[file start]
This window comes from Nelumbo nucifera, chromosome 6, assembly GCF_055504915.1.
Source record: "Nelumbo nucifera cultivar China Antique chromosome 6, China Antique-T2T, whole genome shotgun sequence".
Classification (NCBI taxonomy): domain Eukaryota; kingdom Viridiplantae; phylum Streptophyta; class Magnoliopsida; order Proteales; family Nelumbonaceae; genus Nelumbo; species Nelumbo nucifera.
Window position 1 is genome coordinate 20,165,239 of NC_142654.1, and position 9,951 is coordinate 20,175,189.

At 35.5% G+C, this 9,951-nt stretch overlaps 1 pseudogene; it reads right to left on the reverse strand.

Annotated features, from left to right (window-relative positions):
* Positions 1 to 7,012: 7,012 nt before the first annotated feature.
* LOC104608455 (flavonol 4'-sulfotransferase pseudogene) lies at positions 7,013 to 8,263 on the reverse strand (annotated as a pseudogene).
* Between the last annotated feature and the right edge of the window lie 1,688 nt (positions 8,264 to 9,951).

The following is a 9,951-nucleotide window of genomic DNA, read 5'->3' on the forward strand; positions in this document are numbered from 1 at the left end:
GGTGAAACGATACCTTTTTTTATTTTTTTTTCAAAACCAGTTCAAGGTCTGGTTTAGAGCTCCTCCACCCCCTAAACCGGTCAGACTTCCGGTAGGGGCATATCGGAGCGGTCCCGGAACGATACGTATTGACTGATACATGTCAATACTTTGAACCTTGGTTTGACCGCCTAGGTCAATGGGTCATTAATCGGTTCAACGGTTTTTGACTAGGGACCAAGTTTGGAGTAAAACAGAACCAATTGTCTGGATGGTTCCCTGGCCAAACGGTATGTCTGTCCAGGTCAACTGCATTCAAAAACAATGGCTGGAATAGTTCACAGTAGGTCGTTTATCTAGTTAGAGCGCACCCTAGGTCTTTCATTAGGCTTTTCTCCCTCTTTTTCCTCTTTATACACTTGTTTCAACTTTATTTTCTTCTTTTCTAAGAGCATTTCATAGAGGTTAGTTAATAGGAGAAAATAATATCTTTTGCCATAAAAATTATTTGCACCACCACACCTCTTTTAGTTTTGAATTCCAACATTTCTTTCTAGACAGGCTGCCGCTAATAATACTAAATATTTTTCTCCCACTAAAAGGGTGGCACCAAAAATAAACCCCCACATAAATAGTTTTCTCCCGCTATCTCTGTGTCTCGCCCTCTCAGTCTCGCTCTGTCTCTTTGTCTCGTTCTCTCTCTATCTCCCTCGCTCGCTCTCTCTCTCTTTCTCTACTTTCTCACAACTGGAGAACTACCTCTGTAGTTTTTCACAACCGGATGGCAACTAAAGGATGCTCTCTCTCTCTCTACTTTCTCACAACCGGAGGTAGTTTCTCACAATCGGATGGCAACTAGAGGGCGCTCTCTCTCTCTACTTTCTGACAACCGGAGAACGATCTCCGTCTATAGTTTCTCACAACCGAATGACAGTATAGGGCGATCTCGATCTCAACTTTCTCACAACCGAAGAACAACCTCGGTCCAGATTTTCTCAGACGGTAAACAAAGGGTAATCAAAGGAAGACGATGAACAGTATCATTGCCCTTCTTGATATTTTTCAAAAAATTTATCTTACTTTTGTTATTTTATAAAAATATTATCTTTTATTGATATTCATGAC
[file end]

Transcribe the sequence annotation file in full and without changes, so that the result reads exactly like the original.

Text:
This window comes from Nelumbo nucifera, chromosome 6, assembly GCF_055504915.1.
Source record: "Nelumbo nucifera cultivar China Antique chromosome 6, China Antique-T2T, whole genome shotgun sequence".
Classification (NCBI taxonomy): domain Eukaryota; kingdom Viridiplantae; phylum Streptophyta; class Magnoliopsida; order Proteales; family Nelumbonaceae; genus Nelumbo; species Nelumbo nucifera.
Window position 1 is genome coordinate 20,165,239 of NC_142654.1, and position 9,951 is coordinate 20,175,189.

At 35.5% G+C, this 9,951-nt stretch overlaps 1 pseudogene; it reads right to left on the reverse strand.

Annotated features, from left to right (window-relative positions):
* Positions 1 to 7,012: 7,012 nt before the first annotated feature.
* LOC104608455 (flavonol 4'-sulfotransferase pseudogene) lies at positions 7,013 to 8,263 on the reverse strand (annotated as a pseudogene).
* Between the last annotated feature and the right edge of the window lie 1,688 nt (positions 8,264 to 9,951).

The following is a 9,951-nucleotide window of genomic DNA, read 5'->3' on the forward strand; positions in this document are numbered from 1 at the left end:
GGTGAAACGATACCTTTTTTTATTTTTTTTTCAAAACCAGTTCAAGGTCTGGTTTAGAGCTCCTCCACCCCCTAAACCGGTCAGACTTCCGGTAGGGGCATATCGGAGCGGTCCCGGAACGATACGTATTGACTGATACATGTCAATACTTTGAACCTTGGTTTGACCGCCTAGGTCAATGGGTCATTAATCGGTTCAACGGTTTTTGACTAGGGACCAAGTTTGGAGTAAAACAGAACCAATTGTCTGGATGGTTCCCTGGCCAAACGGTATGTCTGTCCAGGTCAACTGCATTCAAAAACAATGGCTGGAATAGTTCACAGTAGGTCGTTTATCTAGTTAGAGCGCACCCTAGGTCTTTCATTAGGCTTTTCTCCCTCTTTTTCCTCTTTATACACTTGTTTCAACTTTATTTTCTTCTTTTCTAAGAGCATTTCATAGAGGTTAGTTAATAGGAGAAAATAATATCTTTTGCCATAAAAATTATTTGCACCACCACACCTCTTTTAGTTTTGAATTCCAACATTTCTTTCTAGACAGGCTGCCGCTAATAATACTAAATATTTTTCTCCCACTAAAAGGGTGGCACCAAAAATAAACCCCCACATAAATAGTTTTCTCCCGCTATCTCTGTGTCTCGCCCTCTCAGTCTCGCTCTGTCTCTTTGTCTCGTTCTCTCTCTATCTCCCTCGCTCGCTCTCTCTCTCTTTCTCTACTTTCTCACAACTGGAGAACTACCTCTGTAGTTTTTCACAACCGGATGGCAACTAAAGGATGCTCTCTCTCTCTCTACTTTCTCACAACCGGAGGTAGTTTCTCACAATCGGATGGCAACTAGAGGGCGCTCTCTCTCTCTACTTTCTGACAACCGGAGAACGATCTCCGTCTATAGTTTCTCACAACCGAATGACAGTATAGGGCGATCTCGATCTCAACTTTCTCACAACCGAAGAACAACCTCGGTCCAGATTTTCTCAGACGGTAAACAAAGGGTAATCAAAGGAAGACGATGAACAGTATCATTGCCCTTCTTGATATTTTTCAAAAAATTTATCTTACTTTTGTTATTTTATAAAAATATTATCTTTTATTGATATTCATGAC